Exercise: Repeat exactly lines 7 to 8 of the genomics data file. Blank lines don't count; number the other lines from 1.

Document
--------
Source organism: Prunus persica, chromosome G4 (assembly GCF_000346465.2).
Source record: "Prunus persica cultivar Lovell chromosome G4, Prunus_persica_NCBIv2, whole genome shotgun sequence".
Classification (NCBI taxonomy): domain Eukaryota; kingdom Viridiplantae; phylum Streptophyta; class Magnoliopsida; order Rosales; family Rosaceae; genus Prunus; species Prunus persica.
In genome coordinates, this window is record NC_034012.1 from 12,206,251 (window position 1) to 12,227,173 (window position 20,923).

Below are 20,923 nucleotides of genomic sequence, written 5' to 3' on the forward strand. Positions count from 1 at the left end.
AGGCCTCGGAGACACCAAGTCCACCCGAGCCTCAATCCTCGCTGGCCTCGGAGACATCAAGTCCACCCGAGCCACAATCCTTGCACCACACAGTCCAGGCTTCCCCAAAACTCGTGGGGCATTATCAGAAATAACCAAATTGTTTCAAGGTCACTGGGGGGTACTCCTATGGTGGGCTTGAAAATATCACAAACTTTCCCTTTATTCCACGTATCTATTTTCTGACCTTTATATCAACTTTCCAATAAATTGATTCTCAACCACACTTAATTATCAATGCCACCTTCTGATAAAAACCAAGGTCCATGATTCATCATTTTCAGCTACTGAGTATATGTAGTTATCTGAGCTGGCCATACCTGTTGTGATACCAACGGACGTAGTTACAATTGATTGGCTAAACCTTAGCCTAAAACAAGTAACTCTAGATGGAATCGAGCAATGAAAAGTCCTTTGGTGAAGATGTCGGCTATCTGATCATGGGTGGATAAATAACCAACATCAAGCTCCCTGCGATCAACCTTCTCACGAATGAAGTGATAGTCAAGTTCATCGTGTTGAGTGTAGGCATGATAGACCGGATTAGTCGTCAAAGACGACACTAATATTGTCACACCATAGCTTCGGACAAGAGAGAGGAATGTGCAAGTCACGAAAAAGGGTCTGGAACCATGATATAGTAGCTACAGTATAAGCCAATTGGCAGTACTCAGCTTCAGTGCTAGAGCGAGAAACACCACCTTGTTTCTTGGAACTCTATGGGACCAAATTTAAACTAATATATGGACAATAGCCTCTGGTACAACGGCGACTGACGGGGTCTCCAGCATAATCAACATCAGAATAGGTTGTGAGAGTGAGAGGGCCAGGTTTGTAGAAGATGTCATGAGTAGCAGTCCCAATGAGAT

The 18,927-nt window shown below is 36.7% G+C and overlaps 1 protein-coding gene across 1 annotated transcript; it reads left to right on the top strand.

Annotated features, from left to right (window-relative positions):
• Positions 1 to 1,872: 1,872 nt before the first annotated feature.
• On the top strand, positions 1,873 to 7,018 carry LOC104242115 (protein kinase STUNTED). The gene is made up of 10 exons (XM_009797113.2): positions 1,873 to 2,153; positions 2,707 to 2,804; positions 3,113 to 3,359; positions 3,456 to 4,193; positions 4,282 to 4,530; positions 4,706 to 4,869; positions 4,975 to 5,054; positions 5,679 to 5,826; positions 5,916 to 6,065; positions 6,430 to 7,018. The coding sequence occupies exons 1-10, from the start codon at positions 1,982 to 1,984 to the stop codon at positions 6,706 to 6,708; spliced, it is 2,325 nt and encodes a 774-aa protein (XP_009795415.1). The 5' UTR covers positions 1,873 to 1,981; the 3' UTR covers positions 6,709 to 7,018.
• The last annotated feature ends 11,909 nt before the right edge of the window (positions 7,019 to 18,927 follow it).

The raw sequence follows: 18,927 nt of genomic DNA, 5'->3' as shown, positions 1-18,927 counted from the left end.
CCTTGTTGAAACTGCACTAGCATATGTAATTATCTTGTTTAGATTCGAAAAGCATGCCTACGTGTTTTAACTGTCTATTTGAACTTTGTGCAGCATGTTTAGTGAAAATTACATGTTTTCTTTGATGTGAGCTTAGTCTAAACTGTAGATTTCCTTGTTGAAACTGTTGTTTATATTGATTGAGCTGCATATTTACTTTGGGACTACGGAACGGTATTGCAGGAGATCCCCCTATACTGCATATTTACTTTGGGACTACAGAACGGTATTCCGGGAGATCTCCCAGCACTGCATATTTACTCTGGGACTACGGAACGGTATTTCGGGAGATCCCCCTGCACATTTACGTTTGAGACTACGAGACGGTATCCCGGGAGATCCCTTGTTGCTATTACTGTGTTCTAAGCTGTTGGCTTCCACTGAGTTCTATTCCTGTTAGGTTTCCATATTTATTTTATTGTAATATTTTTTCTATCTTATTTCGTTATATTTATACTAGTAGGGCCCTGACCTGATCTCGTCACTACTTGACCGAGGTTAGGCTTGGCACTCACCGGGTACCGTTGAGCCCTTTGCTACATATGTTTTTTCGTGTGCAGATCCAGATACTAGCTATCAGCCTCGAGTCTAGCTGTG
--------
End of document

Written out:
The 18,927-nt window shown below is 36.7% G+C and overlaps 1 protein-coding gene across 1 annotated transcript; it reads left to right on the top strand.

Annotated features, from left to right (window-relative positions):